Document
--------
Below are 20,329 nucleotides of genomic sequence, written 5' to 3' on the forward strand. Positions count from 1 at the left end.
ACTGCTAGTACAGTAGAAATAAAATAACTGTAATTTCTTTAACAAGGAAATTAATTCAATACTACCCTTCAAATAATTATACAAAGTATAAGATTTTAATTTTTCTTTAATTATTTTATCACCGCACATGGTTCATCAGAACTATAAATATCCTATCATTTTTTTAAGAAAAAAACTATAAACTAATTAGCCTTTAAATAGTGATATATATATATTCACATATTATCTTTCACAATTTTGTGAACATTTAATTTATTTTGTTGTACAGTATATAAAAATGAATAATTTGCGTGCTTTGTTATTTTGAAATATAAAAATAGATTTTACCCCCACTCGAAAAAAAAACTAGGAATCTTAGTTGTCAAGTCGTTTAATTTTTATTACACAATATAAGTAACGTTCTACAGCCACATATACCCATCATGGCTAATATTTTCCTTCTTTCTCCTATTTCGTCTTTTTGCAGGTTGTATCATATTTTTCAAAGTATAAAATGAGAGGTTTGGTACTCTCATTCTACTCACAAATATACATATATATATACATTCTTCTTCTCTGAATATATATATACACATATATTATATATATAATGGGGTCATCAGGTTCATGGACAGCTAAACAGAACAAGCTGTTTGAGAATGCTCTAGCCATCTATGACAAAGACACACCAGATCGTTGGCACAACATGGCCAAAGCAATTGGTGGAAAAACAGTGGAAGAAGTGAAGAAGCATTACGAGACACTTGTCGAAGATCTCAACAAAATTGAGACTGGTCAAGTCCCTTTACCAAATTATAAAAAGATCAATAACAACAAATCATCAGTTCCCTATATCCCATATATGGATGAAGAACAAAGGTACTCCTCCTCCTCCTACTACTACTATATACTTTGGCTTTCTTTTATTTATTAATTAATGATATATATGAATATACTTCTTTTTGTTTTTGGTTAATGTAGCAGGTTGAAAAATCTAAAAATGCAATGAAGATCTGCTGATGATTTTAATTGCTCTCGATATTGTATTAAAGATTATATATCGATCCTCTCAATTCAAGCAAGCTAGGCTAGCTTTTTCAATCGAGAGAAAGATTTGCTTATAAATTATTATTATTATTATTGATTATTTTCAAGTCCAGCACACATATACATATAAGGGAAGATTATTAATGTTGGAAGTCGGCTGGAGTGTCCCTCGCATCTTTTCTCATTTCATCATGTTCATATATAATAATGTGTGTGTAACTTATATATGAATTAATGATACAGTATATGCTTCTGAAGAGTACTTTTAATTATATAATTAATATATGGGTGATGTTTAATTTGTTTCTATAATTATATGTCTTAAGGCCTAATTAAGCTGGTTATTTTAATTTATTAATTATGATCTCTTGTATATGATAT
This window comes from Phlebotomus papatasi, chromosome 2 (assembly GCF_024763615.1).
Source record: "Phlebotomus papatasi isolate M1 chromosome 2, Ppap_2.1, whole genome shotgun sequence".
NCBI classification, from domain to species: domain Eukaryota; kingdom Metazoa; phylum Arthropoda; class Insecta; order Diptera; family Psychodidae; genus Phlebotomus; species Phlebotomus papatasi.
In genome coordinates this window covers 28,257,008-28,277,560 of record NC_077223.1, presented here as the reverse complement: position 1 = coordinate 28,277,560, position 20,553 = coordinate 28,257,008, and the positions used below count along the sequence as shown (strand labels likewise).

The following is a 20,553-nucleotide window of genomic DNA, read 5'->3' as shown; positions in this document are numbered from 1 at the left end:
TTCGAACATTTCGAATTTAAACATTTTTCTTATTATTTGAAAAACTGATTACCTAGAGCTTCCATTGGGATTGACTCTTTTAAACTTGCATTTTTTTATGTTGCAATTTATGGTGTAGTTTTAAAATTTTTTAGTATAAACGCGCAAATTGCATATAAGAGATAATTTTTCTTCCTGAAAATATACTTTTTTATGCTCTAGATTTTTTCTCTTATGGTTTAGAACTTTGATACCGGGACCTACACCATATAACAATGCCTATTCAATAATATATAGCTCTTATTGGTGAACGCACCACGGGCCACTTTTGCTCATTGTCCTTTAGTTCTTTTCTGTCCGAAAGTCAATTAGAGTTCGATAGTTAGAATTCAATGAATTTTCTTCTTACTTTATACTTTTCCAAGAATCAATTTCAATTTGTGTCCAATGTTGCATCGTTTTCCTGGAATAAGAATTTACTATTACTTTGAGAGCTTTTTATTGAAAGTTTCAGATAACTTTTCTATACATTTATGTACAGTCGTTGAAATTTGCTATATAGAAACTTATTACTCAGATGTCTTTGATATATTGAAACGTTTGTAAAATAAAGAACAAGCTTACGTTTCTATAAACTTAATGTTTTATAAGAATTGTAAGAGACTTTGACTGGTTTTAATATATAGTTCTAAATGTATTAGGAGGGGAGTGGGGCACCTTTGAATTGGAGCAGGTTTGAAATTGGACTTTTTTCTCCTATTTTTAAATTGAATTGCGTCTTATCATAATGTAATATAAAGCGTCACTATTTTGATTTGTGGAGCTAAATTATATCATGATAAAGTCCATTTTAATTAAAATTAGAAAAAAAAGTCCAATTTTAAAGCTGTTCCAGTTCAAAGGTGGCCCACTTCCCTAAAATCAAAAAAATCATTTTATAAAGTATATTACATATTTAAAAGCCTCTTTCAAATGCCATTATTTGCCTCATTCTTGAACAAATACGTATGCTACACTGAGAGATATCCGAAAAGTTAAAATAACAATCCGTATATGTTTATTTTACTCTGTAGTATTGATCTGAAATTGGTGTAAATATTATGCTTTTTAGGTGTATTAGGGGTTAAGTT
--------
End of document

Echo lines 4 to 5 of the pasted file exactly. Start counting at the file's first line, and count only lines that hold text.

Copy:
Source record: "Phlebotomus papatasi isolate M1 chromosome 2, Ppap_2.1, whole genome shotgun sequence".
NCBI classification, from domain to species: domain Eukaryota; kingdom Metazoa; phylum Arthropoda; class Insecta; order Diptera; family Psychodidae; genus Phlebotomus; species Phlebotomus papatasi.